Rogers, professor at the Department of Materials Science and Engineering and the founder of MC10, the company which is trying to develop commercial uses for the device, sadly couldn’t estimate how long it will take for the patch to become commercially available.

Last week, the Bill and Melinda Gates Foundation announced its latest round of grant winners for its Grand Challenges Explorations initiative. Among the recipients is a team from the University of California, San Diego and University of Illinois at Urbana-Champaign that is developing a tiny, flexible fetal monitor. We wrote about the technology behind the device back in August and were able to hear from David Icke, CEO of MC10, the company helping to commercialize it, at both FutureMed in February and at last month’s TEDMED conference.

Described as an electronic “tattoo”, the device is a wearable patch of circuits, sensors, and wireless transmitters that sticks to the skin like a temporary tattoo and is able to stretch and flex with the skin. The researchers hope that the final product will continuously measure and monitor uterine contractions, fetal heart rate and oxygen, and maternal heart rate and body temperature.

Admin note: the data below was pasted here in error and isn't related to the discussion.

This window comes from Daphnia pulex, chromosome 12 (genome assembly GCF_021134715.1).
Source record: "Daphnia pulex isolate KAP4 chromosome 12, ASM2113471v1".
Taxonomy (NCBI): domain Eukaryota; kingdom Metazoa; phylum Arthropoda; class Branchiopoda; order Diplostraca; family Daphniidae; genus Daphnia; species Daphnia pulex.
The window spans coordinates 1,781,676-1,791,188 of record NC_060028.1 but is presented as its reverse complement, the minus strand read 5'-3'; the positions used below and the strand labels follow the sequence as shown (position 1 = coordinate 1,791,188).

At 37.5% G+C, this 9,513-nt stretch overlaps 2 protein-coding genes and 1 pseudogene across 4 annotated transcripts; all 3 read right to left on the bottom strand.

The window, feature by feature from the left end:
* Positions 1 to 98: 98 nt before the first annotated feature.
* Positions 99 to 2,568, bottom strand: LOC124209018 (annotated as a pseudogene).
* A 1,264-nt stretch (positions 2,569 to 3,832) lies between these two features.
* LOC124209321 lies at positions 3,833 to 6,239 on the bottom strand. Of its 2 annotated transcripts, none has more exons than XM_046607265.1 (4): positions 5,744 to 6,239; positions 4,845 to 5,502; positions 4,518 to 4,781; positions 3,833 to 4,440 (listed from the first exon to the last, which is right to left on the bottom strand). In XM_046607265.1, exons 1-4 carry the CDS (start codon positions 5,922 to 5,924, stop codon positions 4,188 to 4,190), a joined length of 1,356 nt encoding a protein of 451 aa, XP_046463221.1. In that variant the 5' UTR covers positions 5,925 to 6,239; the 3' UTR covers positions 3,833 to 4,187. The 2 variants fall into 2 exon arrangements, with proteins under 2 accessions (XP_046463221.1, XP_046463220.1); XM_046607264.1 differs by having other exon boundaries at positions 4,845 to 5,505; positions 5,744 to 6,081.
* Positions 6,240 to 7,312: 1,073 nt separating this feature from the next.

grand challenges arm tattoo UCSD Electronic Wireless Tattoo Receives Grant from the Gates FoundationAccording to Todd Coleman, professor of bioengineering and head of the project, the device is unique because of its ability to continuously check a number of different measurements in an unobtrusive manner. Moreover, the device will work well in developing countries that lack sufficient healthcare access, but have high mobile phone usage, as it will transmit data wirelessly to a cellphone and on to the cloud to be viewed by physicians far away.

Be sure to read about some of the other grant winners here. There’s a lot of neat research being done in the areas of vaccines, synthetic biology, and global health.

Source : http://ucsdnews.ucsd.edu/pressreleases/grand_challenges_explorations_grant_funds_groundbreaking_health_research/